On Tour was inspired by a confluence of works and events – Amalric’s fascination with Colette’s 1913 serialized notes on her life as an actress and stage performer collected as The Other Side of the Music-Hall, an article in Libération on the New Burlesque’s tour appearance at Théâtre le Zèbre, a Parisian café, and the sudden suicide of French independent producer Humbert Balsan.  From there, Amalric developed the story of Joachim, an exiled Parisian TV producer, managing the French tour of an American neo-burlesque troupe through remote French cities, never reaching the tour’s ultimate goal of Paris.  In the liminal spaces of small town bars, cabarets, hotels, gas stations and grocery stores, sad-sack Joachim stands in contrast with the troupe of female performers whose complexities burst with bravery, sensuality, timidity, charisma, fragility, and spontaneity.  Complaints about the slightness of Amalric’s characterizations seem to discount the observational approach of the film and the complexity of his characters whose motivations and contradictions are entirely human and beyond full explication in a mere 112 minutes.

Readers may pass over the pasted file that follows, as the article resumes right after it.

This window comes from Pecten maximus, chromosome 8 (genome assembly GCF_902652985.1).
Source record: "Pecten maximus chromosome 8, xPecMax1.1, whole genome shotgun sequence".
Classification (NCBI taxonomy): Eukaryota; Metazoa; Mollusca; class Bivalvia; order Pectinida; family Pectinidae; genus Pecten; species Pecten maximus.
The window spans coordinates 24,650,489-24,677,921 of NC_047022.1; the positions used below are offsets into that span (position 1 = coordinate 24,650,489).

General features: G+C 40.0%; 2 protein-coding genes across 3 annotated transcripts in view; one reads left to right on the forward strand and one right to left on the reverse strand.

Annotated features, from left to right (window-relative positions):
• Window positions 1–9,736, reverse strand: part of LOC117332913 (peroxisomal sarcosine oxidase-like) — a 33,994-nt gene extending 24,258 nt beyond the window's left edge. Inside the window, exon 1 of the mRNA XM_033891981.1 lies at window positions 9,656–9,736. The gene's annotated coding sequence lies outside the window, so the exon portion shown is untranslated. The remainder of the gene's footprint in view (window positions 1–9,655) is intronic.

And while Joachim stands at the centre of the film, Les Girls (Mimi Le Meaux, Kitten on the Keys, Dirty Martini, Julie Atlas Muz, Evie Lovelle, and Roky Roulette) are its stars.  Each are distinctive in age, body shape, personality, and talent and none are without their own character flaws or tics, but all are admirable for their unrepentant vitality, giving On Tour its socio-political, feminist relevance,  The bodies and brashness of the performers resist hegemonic attitudes of beauty and femininity.  In Amalric’s words, “These girls have politics in their bodies, a resistance to formatted physiques which requires no words.”  The immediacy of the women is enhanced in the film by Amalric’s canny choice to film their performances (on-stage and off) during real shows with actual audiences, infusing On Tour with an enhanced sense of vivacity and blurring the line between documentary and drama.